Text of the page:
This week, Lil Wayne released I Am Not a Human Being II, his 10th studio album. It finds him, more or less, rapping his ass off. I'm serious: I sincerely believe he's trying as hard as ever. The difference, as it's been since Rikers, is that he's just not getting there.

A few weekends ago, we thought Lil Wayne was going to die. TMZ was reporting he was in an L.A. hospital, that he had suffered multiple seizures, that he was being given his last rites; we thought he was going to die. He didn't, thank God. In his only response to the incident, a video clip released to TMZ a few days after he got out of the hospital, Wayne was oddly, disconcertingly flip about the whole thing, thanking people and grinning unconvincingly and promising that he was "more than good." And then he did what could only technically be understood as plugging his record: "Also, my bum ass album still coming out March 26 … I Am Not a Human Being II. You gon' get that sh*t if you want. If not, it's whatever."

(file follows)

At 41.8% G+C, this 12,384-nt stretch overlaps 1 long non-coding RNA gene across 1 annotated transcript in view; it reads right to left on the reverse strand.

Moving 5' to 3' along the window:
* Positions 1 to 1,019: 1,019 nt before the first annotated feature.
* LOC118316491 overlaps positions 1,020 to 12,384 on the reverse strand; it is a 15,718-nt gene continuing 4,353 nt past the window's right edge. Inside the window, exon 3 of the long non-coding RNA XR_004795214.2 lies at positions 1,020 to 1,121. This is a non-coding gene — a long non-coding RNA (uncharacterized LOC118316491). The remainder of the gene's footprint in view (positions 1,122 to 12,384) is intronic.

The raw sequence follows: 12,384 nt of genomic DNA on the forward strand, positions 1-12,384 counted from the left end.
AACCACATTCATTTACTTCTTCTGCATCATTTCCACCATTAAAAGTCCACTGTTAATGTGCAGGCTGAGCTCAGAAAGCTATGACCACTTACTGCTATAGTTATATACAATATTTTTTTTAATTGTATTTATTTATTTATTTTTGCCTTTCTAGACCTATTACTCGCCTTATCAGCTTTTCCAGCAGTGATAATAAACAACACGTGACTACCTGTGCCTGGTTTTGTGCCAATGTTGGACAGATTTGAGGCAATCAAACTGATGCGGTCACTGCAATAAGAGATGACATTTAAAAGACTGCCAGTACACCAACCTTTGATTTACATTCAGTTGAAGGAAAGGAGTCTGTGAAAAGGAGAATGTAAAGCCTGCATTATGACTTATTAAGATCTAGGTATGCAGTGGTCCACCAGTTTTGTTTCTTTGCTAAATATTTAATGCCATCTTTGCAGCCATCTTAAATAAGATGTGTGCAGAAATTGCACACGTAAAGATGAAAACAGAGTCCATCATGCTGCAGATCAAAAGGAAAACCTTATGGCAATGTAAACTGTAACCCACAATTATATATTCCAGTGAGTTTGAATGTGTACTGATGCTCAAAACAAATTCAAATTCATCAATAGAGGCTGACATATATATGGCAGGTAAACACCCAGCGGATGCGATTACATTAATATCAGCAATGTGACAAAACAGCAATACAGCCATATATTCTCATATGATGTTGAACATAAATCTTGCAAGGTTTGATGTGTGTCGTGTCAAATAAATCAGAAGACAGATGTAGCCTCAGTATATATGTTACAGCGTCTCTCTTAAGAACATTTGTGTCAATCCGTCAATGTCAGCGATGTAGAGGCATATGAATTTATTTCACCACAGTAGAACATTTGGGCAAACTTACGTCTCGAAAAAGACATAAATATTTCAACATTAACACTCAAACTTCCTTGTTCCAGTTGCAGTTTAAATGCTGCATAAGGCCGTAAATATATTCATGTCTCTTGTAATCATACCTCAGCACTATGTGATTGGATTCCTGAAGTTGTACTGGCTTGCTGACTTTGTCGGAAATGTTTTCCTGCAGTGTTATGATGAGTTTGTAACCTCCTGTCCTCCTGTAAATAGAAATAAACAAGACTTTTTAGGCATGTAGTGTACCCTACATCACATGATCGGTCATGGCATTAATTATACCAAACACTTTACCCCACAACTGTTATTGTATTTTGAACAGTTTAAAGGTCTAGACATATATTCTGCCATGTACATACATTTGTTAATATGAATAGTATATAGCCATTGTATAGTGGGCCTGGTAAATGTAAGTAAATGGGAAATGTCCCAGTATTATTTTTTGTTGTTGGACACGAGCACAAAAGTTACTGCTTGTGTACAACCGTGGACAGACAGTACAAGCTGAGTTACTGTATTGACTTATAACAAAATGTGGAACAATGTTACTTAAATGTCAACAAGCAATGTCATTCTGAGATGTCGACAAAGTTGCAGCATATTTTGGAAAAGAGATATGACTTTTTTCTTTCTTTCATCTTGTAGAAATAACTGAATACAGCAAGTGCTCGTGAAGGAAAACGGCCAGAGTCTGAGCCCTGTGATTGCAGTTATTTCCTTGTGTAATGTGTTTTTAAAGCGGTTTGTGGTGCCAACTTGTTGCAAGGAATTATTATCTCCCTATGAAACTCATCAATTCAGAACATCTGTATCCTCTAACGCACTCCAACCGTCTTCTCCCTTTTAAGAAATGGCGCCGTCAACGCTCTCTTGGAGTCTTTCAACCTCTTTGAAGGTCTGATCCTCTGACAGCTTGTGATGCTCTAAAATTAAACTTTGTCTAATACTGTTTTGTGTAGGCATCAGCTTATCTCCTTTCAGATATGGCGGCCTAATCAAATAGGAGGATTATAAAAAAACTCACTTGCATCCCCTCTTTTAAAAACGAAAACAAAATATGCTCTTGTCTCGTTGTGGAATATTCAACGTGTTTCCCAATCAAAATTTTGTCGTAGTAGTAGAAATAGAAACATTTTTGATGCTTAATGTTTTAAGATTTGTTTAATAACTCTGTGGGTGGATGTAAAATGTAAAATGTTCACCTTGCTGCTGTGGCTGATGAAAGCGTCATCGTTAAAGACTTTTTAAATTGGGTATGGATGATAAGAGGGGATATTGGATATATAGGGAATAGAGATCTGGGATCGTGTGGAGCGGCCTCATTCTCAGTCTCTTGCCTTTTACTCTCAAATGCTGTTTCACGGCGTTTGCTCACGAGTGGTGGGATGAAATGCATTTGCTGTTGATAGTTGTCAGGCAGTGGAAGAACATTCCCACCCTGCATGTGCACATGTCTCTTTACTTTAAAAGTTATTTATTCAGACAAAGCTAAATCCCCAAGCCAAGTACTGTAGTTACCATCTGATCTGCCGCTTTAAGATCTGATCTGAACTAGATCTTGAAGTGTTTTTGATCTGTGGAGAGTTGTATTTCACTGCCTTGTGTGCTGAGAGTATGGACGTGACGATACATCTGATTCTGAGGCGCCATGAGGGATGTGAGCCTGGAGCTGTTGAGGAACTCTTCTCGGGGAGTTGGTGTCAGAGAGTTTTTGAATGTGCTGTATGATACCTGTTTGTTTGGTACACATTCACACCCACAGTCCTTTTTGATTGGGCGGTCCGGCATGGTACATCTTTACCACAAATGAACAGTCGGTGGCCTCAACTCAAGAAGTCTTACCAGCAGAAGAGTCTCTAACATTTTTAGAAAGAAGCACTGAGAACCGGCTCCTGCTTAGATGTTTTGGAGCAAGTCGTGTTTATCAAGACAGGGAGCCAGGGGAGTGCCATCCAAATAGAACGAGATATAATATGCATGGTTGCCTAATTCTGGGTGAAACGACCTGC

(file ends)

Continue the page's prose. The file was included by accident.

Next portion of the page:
On first view, I thought that was Wayne's cockiness, peeking out in an ugly kind of way. Take into consideration that Tha Carter IV, his last studio album and his first post-prison comeback project, sold over 3.5 million copies. And that, if current estimates hold, IANAHBII will debut atop the Billboard 200. When it comes to market share, Wayne hasn't slipped an inch.

But after a few more clicks on the TMZ clip, Wayne's indifference started to sound genuine: Maybe this terrifying health scare had muffled his bluster and forced him to face facts. And the facts are that we're now in the heart of the second transformation of Lil Wayne's unlikely career, and it's a very depressing stage. After the seizures, all that could've been chalked up as silly or dumb, bored, rich-dude indulgences — the piled-on fashion quirks, the cringe-inducing fascination with skateboarding — gave way to something starker and sadder. And that's the most important thing here: Wayne can no longer rap.

But that he went from trifle to star was the truly surprising thing. That he went from star to burned-out supernova, that one we could've predicted.